My Recent New York Times Article

PRIVATE LIVES January 1, 2014 

Kale? Juicing? Trouble Ahead

Private Lives

Private Lives:Personal essays on the news of the world and the news of our lives.

I was into health food before it was cool. There were only two other people I knew who frequented my neighborhood health food store in the late ’80s: an emaciated man with a gray ponytail and a woman with a surprising amount of underarm hair, who smelled of B.O. and patchouli.

The floor there was crowded with bins filled with grains, granola and dried tiger’s milk. And on a small shelf in back was a smattering of organic produce: tiny apples with black spots and a couple of balls of spinach so caked in dirt you had to wash each leaf separately and check for worms.

But sometime in the mid-’90s, everyone who made fun of me for being a health nut was suddenly calling for advice. Which was better, organic or local? How did I germinate sprouts? Even my grandmother, who thought I was going to die when I gave up meat as a teenager, wanted my recipe for mock chicken soup.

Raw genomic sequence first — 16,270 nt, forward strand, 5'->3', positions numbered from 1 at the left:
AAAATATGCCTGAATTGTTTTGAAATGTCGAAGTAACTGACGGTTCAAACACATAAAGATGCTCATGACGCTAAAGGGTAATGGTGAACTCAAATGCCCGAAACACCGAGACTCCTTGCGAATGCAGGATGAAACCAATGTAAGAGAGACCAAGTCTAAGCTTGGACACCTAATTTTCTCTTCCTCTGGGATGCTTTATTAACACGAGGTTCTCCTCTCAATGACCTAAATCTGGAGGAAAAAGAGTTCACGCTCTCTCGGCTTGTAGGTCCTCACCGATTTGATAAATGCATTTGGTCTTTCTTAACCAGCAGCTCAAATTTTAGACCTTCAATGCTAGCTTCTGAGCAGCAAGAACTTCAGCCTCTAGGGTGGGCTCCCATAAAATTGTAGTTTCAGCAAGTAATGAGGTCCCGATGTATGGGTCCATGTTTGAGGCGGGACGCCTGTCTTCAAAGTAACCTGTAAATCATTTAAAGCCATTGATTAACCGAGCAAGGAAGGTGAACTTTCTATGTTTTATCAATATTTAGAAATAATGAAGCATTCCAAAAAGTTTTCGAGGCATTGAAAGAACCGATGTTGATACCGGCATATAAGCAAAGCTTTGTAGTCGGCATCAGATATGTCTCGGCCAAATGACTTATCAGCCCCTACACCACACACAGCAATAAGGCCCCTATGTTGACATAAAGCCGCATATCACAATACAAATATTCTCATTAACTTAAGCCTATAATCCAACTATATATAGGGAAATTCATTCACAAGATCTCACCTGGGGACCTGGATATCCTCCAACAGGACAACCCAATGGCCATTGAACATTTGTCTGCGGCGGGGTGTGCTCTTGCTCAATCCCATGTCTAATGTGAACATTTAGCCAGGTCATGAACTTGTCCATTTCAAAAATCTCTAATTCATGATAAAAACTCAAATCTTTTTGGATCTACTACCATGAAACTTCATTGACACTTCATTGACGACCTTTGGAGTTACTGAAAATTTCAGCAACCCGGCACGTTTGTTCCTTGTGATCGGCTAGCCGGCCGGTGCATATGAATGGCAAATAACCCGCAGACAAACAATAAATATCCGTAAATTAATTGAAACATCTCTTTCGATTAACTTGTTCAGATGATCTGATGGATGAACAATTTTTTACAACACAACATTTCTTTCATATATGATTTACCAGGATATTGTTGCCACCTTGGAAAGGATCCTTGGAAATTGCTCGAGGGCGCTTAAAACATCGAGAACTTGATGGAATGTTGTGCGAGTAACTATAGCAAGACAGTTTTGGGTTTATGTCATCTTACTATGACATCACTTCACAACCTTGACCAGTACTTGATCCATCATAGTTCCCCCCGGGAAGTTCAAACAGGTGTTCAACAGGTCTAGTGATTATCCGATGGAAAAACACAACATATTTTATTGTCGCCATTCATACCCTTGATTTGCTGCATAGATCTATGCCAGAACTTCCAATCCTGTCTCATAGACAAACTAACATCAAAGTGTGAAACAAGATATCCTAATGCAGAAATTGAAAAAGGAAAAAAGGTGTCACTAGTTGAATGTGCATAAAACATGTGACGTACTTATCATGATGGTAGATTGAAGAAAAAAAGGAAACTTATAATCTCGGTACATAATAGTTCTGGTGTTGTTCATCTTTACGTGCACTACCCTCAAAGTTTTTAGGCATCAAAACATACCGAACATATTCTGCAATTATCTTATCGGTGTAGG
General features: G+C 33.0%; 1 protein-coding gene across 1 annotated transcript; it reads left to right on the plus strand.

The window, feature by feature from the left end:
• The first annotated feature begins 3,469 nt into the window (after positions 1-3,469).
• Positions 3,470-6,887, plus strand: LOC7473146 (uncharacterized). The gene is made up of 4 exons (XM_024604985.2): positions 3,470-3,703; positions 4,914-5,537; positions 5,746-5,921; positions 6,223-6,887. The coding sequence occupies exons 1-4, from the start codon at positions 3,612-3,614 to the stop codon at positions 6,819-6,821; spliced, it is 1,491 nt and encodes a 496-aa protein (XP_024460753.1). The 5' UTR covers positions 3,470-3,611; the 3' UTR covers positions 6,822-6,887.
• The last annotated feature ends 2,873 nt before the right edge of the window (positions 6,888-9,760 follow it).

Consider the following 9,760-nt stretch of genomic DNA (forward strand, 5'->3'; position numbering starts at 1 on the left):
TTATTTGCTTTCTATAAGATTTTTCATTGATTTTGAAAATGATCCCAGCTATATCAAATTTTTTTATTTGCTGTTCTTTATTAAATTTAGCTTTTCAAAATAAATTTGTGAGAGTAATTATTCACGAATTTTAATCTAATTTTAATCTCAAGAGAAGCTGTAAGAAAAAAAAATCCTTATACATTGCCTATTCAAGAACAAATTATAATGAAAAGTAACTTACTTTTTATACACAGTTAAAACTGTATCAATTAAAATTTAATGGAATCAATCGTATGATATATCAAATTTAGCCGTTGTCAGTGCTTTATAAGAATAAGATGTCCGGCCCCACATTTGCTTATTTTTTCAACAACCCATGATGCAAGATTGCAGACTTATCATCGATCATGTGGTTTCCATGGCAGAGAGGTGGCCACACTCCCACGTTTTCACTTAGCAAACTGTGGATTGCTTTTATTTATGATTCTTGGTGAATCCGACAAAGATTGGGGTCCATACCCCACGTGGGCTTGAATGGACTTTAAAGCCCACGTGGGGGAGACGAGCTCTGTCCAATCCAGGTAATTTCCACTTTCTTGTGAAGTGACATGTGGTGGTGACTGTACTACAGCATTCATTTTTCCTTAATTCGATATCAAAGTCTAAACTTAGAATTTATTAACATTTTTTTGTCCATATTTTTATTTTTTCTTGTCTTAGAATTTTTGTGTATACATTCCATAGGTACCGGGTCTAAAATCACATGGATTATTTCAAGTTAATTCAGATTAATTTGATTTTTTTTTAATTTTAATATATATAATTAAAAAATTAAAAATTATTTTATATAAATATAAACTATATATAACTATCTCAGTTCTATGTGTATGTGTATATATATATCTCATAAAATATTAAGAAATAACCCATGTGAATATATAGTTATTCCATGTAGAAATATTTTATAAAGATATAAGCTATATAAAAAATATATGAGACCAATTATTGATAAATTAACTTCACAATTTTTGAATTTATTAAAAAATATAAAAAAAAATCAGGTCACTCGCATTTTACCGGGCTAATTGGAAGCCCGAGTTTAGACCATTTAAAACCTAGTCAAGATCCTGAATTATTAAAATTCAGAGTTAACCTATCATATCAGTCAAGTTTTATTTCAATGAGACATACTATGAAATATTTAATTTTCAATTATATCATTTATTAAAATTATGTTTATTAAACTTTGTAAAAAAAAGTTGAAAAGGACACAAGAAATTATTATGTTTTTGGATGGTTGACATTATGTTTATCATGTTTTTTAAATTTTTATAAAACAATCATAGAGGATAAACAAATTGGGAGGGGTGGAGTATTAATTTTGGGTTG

And now, in the Whole Foods era, as I push my shopping cart down spacious aisles stocked with nonprocessed, gluten-free, non-G.M.O., heirloom, grass-fed, free-range and artisanal goods, I am pleased to know that I was ahead of my time.

Imagine my shock, then, at my last physical, when my doctor told me I had hypothyroidism, common in women over 40. When I got home I looked up the condition on the Internet and found a list of foods to avoid. Kale, which I juiced every morning, tops the list, followed by broccoli, cauliflower, cabbage, Brussels sprouts and collard greens — the cruciferous vegetables I consumed in large quantities because they are thought to prevent cancer, which runs in my family. And flax — as in the seeds — high in omega 3’s, that I sprinkled on cereal and blended in strawberry almond milk smoothies. Also forbidden: almonds and strawberries, not to mention soy, peaches, peanuts, corn, radishes, rutabaga and spinach.

Cari Vander Yacht

And then, as if my world was not sufficiently rocked, I went to the dentist, who said I had five cavities and asked if I snacked on candy and sodas all day long. I was insulted. Indignant. What did he take me for? No, I answered. I don’t eat sugar and drink only fresh vegetable juices — no longer kale, of course, but carrot and celery, which I’m still allowed. And filtered water with lemon.